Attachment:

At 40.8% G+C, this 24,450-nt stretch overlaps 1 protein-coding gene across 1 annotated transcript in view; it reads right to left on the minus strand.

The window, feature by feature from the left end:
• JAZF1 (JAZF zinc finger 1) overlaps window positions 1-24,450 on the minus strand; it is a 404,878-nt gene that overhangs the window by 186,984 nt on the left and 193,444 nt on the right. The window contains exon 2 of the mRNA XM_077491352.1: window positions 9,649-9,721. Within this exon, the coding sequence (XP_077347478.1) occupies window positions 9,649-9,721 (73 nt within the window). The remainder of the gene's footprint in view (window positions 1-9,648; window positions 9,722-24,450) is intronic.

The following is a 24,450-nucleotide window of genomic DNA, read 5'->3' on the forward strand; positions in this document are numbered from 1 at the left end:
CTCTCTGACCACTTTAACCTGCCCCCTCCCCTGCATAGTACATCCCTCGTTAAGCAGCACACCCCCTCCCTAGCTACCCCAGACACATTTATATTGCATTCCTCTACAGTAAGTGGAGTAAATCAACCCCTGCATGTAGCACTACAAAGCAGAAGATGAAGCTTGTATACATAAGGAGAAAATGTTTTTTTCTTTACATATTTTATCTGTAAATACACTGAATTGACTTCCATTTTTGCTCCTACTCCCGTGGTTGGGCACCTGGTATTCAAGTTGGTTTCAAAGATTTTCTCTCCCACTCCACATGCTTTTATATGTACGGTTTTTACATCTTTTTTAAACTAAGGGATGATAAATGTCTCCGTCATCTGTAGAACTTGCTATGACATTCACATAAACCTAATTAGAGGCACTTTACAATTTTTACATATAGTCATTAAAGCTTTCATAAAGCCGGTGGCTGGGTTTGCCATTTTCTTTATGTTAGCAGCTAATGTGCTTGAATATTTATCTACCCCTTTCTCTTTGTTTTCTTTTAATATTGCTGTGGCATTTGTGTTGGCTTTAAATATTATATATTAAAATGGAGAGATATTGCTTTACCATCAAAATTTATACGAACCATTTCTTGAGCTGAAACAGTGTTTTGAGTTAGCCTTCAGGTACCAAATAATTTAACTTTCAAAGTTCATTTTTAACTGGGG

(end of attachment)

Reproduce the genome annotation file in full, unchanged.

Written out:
At 40.8% G+C, this 24,450-nt stretch overlaps 1 protein-coding gene across 1 annotated transcript in view; it reads right to left on the minus strand.

The window, feature by feature from the left end:
• JAZF1 (JAZF zinc finger 1) overlaps window positions 1-24,450 on the minus strand; it is a 404,878-nt gene that overhangs the window by 186,984 nt on the left and 193,444 nt on the right. The window contains exon 2 of the mRNA XM_077491352.1: window positions 9,649-9,721. Within this exon, the coding sequence (XP_077347478.1) occupies window positions 9,649-9,721 (73 nt within the window). The remainder of the gene's footprint in view (window positions 1-9,648; window positions 9,722-24,450) is intronic.

The following is a 24,450-nucleotide window of genomic DNA, read 5'->3' on the forward strand; positions in this document are numbered from 1 at the left end:
CTCTCTGACCACTTTAACCTGCCCCCTCCCCTGCATAGTACATCCCTCGTTAAGCAGCACACCCCCTCCCTAGCTACCCCAGACACATTTATATTGCATTCCTCTACAGTAAGTGGAGTAAATCAACCCCTGCATGTAGCACTACAAAGCAGAAGATGAAGCTTGTATACATAAGGAGAAAATGTTTTTTTCTTTACATATTTTATCTGTAAATACACTGAATTGACTTCCATTTTTGCTCCTACTCCCGTGGTTGGGCACCTGGTATTCAAGTTGGTTTCAAAGATTTTCTCTCCCACTCCACATGCTTTTATATGTACGGTTTTTACATCTTTTTTAAACTAAGGGATGATAAATGTCTCCGTCATCTGTAGAACTTGCTATGACATTCACATAAACCTAATTAGAGGCACTTTACAATTTTTACATATAGTCATTAAAGCTTTCATAAAGCCGGTGGCTGGGTTTGCCATTTTCTTTATGTTAGCAGCTAATGTGCTTGAATATTTATCTACCCCTTTCTCTTTGTTTTCTTTTAATATTGCTGTGGCATTTGTGTTGGCTTTAAATATTATATATTAAAATGGAGAGATATTGCTTTACCATCAAAATTTATACGAACCATTTCTTGAGCTGAAACAGTGTTTTGAGTTAGCCTTCAGGTACCAAATAATTTAACTTTCAAAGTTCATTTTTAACTGGGG